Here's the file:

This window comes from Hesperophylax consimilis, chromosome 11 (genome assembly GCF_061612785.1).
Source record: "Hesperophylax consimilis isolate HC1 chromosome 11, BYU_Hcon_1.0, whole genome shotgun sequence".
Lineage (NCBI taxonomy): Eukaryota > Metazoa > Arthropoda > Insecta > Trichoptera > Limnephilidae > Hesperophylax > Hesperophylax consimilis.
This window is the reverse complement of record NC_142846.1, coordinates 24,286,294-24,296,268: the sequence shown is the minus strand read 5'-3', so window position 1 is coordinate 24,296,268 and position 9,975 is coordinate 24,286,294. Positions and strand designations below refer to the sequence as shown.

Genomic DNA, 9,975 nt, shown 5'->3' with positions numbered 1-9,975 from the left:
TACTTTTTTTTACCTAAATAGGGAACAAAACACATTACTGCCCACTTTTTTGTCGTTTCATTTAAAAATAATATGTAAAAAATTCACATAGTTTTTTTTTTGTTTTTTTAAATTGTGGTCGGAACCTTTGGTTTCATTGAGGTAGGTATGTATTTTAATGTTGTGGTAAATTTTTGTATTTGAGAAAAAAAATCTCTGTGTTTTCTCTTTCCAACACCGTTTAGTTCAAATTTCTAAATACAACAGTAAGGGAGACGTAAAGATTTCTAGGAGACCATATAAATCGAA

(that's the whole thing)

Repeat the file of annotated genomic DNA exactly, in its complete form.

This window comes from Hesperophylax consimilis, chromosome 11 (genome assembly GCF_061612785.1).
Source record: "Hesperophylax consimilis isolate HC1 chromosome 11, BYU_Hcon_1.0, whole genome shotgun sequence".
Lineage (NCBI taxonomy): Eukaryota > Metazoa > Arthropoda > Insecta > Trichoptera > Limnephilidae > Hesperophylax > Hesperophylax consimilis.
This window is the reverse complement of record NC_142846.1, coordinates 24,286,294-24,296,268: the sequence shown is the minus strand read 5'-3', so window position 1 is coordinate 24,296,268 and position 9,975 is coordinate 24,286,294. Positions and strand designations below refer to the sequence as shown.

Genomic DNA, 9,975 nt, shown 5'->3' with positions numbered 1-9,975 from the left:
TACTTTTTTTTACCTAAATAGGGAACAAAACACATTACTGCCCACTTTTTTGTCGTTTCATTTAAAAATAATATGTAAAAAATTCACATAGTTTTTTTTTTGTTTTTTTAAATTGTGGTCGGAACCTTTGGTTTCATTGAGGTAGGTATGTATTTTAATGTTGTGGTAAATTTTTGTATTTGAGAAAAAAAATCTCTGTGTTTTCTCTTTCCAACACCGTTTAGTTCAAATTTCTAAATACAACAGTAAGGGAGACGTAAAGATTTCTAGGAGACCATATAAATCGAA